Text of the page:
Mandy, stop being so bloody melodramatic
Once we get into the second half of August, I always develop a wistful air that summer’s on the way out. There’s something bittersweet about watching the landscape change.
With our house perched halfway up the hill in Gateshead looking west, I can see over the Team Valley to the fields and woods of the Ravensworth Estate beyond, watching the fields get progressively yellower as harvest approaches.
Every year, after these thoughts, I give myself an almighty rhetorical slap. It’s as if the gardening journey’s more important to me than sitting looking at the end result.
Late August shows up bad planning in the garden, or earlier summer disasters. That’s why I’m such a fan of growing dramatic plants in large pots. It’s the equivalent of the ‘gardening comb-over’ – hide any bald patches with geraniums, cannas, etc.
A large canna is at the moment sitting in the hole where giant hosta Empress Wu should be, if she hadn’t been mauled to shreds by snails.
Scented geraniums are good in so many ways and will tolerate more shade than zonals or the ivy-leaved type. There’s a couple of pots filling gaps next the path opposite the huge lavender, so you get a double burst of fragrance when you brush past.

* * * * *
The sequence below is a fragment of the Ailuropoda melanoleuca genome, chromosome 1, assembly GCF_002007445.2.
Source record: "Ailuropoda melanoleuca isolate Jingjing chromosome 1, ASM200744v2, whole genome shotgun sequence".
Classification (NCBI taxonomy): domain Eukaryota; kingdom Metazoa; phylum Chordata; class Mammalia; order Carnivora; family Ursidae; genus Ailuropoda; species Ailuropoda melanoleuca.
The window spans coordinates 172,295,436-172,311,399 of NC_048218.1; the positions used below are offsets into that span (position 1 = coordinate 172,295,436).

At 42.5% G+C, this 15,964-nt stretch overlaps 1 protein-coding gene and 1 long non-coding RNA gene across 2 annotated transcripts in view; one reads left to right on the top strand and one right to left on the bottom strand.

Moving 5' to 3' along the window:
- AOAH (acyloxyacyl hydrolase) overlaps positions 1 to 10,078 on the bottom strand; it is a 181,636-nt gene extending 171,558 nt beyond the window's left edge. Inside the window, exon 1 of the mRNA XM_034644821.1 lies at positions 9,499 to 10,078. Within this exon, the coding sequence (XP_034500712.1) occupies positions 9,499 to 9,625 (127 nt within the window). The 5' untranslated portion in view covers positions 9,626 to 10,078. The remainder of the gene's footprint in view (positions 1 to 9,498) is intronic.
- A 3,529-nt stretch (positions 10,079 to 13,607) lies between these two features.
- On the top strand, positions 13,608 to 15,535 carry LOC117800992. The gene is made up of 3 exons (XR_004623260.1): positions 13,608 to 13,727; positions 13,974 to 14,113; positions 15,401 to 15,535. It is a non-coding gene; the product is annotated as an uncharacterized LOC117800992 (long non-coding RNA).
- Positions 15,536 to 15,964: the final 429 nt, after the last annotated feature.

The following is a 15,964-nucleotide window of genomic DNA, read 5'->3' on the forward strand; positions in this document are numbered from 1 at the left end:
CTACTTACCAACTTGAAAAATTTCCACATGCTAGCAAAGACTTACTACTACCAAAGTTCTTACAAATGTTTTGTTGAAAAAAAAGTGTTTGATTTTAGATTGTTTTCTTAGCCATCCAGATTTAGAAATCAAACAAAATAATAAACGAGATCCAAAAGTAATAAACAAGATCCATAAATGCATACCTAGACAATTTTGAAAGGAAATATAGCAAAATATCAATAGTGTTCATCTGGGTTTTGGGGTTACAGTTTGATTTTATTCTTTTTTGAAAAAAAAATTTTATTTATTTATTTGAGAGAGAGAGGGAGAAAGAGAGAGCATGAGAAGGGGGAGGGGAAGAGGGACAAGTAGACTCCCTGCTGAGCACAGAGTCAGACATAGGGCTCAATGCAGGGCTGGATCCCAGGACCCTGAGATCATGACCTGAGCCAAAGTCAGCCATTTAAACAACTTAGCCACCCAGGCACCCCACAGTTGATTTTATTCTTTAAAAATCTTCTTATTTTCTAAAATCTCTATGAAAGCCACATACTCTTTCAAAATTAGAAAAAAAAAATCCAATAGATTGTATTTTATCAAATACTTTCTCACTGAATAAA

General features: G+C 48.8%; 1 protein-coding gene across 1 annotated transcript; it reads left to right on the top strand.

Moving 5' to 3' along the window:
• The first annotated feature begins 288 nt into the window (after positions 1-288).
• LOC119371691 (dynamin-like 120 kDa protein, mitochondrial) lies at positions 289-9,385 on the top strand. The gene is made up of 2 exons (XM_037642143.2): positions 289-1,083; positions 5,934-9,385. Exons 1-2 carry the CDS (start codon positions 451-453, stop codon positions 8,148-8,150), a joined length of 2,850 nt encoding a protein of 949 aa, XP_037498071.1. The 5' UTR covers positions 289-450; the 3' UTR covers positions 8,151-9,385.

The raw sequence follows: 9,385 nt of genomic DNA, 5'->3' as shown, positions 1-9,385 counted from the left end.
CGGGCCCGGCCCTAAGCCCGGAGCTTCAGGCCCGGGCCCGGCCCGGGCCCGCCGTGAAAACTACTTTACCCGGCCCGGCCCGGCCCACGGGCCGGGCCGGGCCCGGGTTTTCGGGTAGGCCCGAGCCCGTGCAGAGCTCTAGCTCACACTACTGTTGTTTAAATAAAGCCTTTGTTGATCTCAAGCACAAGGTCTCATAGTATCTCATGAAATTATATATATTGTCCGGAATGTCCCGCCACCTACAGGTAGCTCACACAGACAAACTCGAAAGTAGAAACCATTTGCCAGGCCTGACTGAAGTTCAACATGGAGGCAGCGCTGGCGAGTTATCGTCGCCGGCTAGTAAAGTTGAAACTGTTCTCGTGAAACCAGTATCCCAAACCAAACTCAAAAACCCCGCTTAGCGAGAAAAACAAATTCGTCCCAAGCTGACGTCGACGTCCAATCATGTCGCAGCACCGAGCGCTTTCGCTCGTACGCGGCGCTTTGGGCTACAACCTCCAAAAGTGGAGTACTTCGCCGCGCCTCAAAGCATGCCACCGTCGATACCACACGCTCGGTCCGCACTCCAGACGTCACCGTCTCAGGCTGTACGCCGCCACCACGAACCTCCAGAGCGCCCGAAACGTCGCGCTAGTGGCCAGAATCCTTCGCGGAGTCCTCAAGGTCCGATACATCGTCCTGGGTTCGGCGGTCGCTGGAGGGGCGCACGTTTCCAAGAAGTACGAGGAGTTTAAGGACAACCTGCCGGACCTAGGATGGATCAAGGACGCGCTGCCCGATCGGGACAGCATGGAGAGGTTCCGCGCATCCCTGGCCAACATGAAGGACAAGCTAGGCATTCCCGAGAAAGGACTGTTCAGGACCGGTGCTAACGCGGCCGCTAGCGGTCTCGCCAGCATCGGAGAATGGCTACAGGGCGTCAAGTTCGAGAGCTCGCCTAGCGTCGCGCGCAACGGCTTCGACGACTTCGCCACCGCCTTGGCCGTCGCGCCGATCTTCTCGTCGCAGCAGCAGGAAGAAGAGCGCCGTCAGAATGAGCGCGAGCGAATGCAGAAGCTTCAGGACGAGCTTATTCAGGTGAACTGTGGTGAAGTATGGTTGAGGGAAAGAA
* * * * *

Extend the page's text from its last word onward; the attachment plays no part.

Also on the bright side, the greenhouse tomatoes are starting to ripen and we’re in for a glut.
The conservatory plants are always first and we’ve had a steady stream of fruit from them, the best-tasting being Suncherry Smile and Sunchocola.
It’s time to say goodbye to the last flowering Echium pininana Blue Steeple, which has kept going for over two months. Of course, it’s set seeds everywhere, but considering how I used to mollycoddle them, that’s no bad thing.
This year’s babies, well, aren’t babies any more. E. wildpretii, E. fastuosum, E. fastuosum Blue Dwarf and E. Red Rocket are whoppers already – I’ve had to repot some that were already in small tubs.
The real problem patch this year (and one which I’ll be tackling in autumn/winter) is the fruit/veg raised beds and the opposite apple tree bed.
It’s my own fault – I squeezed in three 2x1m beds when I should have had two, leaving myself no room to get alongside them – or reach the water butt on the other side.
My basic plan is to double the height of the beds, but move them so they’re easier to access. Hard work but straightforward.
The bigger problem is the apple tree. It’s beyond redemption and needs to come down, along with the collapsed rambling rose arch next to it.
It will, however, open up that area, which has never been a great success.
It’s going to be a busy ‘off season’…